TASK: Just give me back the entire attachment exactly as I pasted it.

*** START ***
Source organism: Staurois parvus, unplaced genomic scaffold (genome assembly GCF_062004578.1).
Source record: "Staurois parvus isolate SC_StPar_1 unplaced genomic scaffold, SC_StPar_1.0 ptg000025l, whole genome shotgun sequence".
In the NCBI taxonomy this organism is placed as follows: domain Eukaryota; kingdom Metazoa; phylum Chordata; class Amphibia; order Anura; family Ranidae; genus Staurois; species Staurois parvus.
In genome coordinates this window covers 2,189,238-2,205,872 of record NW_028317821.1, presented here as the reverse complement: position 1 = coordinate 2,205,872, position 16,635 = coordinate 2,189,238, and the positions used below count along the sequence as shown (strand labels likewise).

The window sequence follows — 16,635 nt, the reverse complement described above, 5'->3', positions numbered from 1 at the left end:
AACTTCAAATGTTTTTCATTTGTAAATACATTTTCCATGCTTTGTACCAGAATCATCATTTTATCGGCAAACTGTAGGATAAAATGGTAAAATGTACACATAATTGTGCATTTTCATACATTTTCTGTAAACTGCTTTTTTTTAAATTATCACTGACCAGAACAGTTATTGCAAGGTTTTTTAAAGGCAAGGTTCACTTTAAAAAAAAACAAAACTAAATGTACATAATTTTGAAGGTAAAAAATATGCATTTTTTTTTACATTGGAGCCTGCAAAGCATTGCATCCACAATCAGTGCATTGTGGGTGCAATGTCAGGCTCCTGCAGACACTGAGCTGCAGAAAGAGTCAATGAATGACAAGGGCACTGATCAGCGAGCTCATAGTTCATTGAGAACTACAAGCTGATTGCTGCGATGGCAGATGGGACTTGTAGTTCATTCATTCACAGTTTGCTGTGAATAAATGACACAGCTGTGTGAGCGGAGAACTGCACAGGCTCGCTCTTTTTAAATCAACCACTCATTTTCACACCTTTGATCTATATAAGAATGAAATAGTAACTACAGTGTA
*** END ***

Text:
Source organism: Staurois parvus, unplaced genomic scaffold (genome assembly GCF_062004578.1).
Source record: "Staurois parvus isolate SC_StPar_1 unplaced genomic scaffold, SC_StPar_1.0 ptg000025l, whole genome shotgun sequence".
In the NCBI taxonomy this organism is placed as follows: domain Eukaryota; kingdom Metazoa; phylum Chordata; class Amphibia; order Anura; family Ranidae; genus Staurois; species Staurois parvus.
In genome coordinates this window covers 2,189,238-2,205,872 of record NW_028317821.1, presented here as the reverse complement: position 1 = coordinate 2,205,872, position 16,635 = coordinate 2,189,238, and the positions used below count along the sequence as shown (strand labels likewise).

The window sequence follows — 16,635 nt, the reverse complement described above, 5'->3', positions numbered from 1 at the left end:
AACTTCAAATGTTTTTCATTTGTAAATACATTTTCCATGCTTTGTACCAGAATCATCATTTTATCGGCAAACTGTAGGATAAAATGGTAAAATGTACACATAATTGTGCATTTTCATACATTTTCTGTAAACTGCTTTTTTTTAAATTATCACTGACCAGAACAGTTATTGCAAGGTTTTTTAAAGGCAAGGTTCACTTTAAAAAAAAACAAAACTAAATGTACATAATTTTGAAGGTAAAAAATATGCATTTTTTTTTACATTGGAGCCTGCAAAGCATTGCATCCACAATCAGTGCATTGTGGGTGCAATGTCAGGCTCCTGCAGACACTGAGCTGCAGAAAGAGTCAATGAATGACAAGGGCACTGATCAGCGAGCTCATAGTTCATTGAGAACTACAAGCTGATTGCTGCGATGGCAGATGGGACTTGTAGTTCATTCATTCACAGTTTGCTGTGAATAAATGACACAGCTGTGTGAGCGGAGAACTGCACAGGCTCGCTCTTTTTAAATCAACCACTCATTTTCACACCTTTGATCTATATAAGAATGAAATAGTAACTACAGTGTA